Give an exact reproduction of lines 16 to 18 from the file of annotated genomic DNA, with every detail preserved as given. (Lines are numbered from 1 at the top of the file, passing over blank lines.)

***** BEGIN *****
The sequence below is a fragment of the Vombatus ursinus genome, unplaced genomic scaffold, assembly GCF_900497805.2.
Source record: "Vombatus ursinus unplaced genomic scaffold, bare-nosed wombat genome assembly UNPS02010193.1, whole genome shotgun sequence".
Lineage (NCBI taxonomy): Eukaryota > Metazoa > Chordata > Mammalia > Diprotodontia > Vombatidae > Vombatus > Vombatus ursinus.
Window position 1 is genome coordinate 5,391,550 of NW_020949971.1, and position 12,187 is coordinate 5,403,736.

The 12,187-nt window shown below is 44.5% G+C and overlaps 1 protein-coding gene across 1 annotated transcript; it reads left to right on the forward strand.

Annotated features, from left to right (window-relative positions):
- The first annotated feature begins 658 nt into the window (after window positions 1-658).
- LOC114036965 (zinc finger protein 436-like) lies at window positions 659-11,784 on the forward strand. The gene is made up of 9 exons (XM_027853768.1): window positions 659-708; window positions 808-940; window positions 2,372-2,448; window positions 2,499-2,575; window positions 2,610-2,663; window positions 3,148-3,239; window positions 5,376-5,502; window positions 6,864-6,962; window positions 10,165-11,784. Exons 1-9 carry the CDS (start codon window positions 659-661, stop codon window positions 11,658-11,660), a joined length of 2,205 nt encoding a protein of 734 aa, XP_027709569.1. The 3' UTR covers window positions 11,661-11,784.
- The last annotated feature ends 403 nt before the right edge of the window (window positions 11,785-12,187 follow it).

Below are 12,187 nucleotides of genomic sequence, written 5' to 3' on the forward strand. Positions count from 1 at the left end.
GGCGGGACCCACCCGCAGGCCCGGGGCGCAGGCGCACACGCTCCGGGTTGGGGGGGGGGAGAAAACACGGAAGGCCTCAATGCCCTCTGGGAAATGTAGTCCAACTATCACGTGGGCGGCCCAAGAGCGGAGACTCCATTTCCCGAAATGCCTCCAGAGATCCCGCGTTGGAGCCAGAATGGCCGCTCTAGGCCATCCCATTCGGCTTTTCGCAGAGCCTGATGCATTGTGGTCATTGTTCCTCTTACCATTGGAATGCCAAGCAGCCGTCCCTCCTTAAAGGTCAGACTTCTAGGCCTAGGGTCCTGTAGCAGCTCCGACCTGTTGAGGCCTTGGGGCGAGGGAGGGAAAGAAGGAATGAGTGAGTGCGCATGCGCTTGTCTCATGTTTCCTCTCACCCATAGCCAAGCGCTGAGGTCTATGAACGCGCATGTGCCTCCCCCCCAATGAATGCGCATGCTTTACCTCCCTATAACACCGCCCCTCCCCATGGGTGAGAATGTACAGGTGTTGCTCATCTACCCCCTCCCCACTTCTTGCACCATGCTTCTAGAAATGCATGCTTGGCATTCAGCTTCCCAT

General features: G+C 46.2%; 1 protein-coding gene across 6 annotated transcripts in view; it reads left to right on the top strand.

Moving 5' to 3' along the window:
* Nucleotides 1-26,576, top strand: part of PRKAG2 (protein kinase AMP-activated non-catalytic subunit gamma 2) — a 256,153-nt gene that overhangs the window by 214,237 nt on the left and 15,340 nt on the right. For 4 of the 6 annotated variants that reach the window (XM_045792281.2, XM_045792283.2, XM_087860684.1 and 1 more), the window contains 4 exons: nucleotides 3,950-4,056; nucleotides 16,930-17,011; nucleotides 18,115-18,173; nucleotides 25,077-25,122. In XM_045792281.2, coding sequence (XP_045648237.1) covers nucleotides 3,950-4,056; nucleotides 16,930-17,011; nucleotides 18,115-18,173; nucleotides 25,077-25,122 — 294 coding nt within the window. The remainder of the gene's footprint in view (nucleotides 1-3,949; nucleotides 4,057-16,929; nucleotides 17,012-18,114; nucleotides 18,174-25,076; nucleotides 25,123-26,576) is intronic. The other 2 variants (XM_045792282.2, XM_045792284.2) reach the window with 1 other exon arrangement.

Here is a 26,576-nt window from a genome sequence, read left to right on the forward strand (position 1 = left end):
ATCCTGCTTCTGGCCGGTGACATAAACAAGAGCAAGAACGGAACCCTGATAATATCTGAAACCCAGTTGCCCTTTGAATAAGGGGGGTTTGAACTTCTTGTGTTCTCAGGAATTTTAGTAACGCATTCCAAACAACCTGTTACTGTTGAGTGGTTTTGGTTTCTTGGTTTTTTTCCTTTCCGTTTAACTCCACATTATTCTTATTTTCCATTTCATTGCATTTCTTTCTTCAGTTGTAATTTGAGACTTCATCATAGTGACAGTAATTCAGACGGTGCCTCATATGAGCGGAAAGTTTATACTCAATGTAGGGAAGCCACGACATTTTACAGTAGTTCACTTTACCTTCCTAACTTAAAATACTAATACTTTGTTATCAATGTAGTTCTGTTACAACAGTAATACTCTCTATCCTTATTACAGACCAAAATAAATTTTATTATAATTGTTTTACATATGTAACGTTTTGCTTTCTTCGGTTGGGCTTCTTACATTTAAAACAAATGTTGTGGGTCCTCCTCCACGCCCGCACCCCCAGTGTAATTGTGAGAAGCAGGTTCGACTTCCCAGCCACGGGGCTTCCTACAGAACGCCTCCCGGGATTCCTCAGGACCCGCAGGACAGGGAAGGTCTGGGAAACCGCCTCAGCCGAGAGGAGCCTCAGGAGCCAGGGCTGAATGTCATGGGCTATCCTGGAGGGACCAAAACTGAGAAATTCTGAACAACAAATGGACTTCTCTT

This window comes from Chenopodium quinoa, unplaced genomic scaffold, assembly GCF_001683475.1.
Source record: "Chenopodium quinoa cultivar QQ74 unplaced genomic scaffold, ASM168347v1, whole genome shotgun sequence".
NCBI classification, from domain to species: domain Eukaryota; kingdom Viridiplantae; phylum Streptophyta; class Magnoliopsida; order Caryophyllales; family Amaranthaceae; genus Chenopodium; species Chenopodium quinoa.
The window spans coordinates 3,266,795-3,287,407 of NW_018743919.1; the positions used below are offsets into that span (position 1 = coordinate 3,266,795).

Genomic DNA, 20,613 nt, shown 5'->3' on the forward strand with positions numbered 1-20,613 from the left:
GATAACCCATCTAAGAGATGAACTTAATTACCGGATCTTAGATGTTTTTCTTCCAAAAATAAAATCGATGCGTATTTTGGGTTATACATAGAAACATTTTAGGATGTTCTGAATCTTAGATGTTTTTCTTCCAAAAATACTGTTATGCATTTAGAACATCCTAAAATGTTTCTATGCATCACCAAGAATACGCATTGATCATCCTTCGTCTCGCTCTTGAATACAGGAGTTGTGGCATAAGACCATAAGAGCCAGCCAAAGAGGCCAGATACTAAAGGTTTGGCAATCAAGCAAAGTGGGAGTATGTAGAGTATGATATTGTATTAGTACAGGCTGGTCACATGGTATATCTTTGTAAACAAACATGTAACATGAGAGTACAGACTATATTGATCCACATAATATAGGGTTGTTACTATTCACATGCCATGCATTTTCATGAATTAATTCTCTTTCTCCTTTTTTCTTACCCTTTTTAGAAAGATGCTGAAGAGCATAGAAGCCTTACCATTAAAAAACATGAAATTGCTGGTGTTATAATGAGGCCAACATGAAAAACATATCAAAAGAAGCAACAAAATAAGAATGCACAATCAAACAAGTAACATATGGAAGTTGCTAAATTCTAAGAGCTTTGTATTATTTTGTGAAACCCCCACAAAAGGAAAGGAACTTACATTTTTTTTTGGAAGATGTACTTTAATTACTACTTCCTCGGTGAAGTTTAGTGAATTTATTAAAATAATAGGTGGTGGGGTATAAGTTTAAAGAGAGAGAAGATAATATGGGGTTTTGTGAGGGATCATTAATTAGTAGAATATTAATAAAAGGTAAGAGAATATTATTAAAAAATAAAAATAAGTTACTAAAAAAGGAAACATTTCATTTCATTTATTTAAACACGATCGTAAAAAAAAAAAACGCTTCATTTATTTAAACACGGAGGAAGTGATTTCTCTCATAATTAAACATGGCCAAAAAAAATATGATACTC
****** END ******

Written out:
ATCCTGCTTCTGGCCGGTGACATAAACAAGAGCAAGAACGGAACCCTGATAATATCTGAAACCCAGTTGCCCTTTGAATAAGGGGGGTTTGAACTTCTTGTGTTCTCAGGAATTTTAGTAACGCATTCCAAACAACCTGTTACTGTTGAGTGGTTTTGGTTTCTTGGTTTTTTTCCTTTCCGTTTAACTCCACATTATTCTTATTTTCCATTTCATTGCATTTCTTTCTTCAGTTGTAATTTGAGACTTCATCATAGTGACAGTAATTCAGACGGTGCCTCATATGAGCGGAAAGTTTATACTCAATGTAGGGAAGCCACGACATTTTACAGTAGTTCACTTTACCTTCCTAACTTAAAATACTAATACTTTGTTATCAATGTAGTTCTGTTACAACAGTAATACTCTCTATCCTTATTACAGACCAAAATAAATTTTATTATAATTGTTTTACATATGTAACGTTTTGCTTTCTTCGGTTGGGCTTCTTACATTTAAAACAAATGTTGTGGGTCCTCCTCCACGCCCGCACCCCCAGTGTAATTGTGAGAAGCAGGTTCGACTTCCCAGCCACGGGGCTTCCTACAGAACGCCTCCCGGGATTCCTCAGGACCCGCAGGACAGGGAAGGTCTGGGAAACCGCCTCAGCCGAGAGGAGCCTCAGGAGCCAGGGCTGAATGTCATGGGCTATCCTGGAGGGACCAAAACTGAGAAATTCTGAACAACAAATGGACTTCTCTT

This window comes from Chenopodium quinoa, unplaced genomic scaffold, assembly GCF_001683475.1.
Source record: "Chenopodium quinoa cultivar QQ74 unplaced genomic scaffold, ASM168347v1, whole genome shotgun sequence".